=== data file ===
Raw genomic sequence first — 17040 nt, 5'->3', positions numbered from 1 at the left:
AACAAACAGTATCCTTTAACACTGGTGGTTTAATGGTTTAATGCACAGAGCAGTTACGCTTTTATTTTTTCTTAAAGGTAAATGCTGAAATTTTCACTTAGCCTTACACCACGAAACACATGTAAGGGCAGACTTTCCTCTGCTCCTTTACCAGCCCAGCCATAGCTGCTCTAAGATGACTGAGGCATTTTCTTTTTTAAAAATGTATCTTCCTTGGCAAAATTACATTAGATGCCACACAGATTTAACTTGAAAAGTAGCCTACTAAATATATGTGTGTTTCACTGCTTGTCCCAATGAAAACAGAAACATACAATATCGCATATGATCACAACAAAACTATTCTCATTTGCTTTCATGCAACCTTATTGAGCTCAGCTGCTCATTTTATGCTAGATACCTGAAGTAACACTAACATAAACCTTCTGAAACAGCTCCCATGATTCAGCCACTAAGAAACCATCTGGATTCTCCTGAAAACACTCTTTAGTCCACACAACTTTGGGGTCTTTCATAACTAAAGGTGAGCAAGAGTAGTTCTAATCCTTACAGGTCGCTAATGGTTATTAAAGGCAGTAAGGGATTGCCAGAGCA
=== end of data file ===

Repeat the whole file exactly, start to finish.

Raw genomic sequence first — 17040 nt, 5'->3', positions numbered from 1 at the left:
AACAAACAGTATCCTTTAACACTGGTGGTTTAATGGTTTAATGCACAGAGCAGTTACGCTTTTATTTTTTCTTAAAGGTAAATGCTGAAATTTTCACTTAGCCTTACACCACGAAACACATGTAAGGGCAGACTTTCCTCTGCTCCTTTACCAGCCCAGCCATAGCTGCTCTAAGATGACTGAGGCATTTTCTTTTTTAAAAATGTATCTTCCTTGGCAAAATTACATTAGATGCCACACAGATTTAACTTGAAAAGTAGCCTACTAAATATATGTGTGTTTCACTGCTTGTCCCAATGAAAACAGAAACATACAATATCGCATATGATCACAACAAAACTATTCTCATTTGCTTTCATGCAACCTTATTGAGCTCAGCTGCTCATTTTATGCTAGATACCTGAAGTAACACTAACATAAACCTTCTGAAACAGCTCCCATGATTCAGCCACTAAGAAACCATCTGGATTCTCCTGAAAACACTCTTTAGTCCACACAACTTTGGGGTCTTTCATAACTAAAGGTGAGCAAGAGTAGTTCTAATCCTTACAGGTCGCTAATGGTTATTAAAGGCAGTAAGGGATTGCCAGAGCA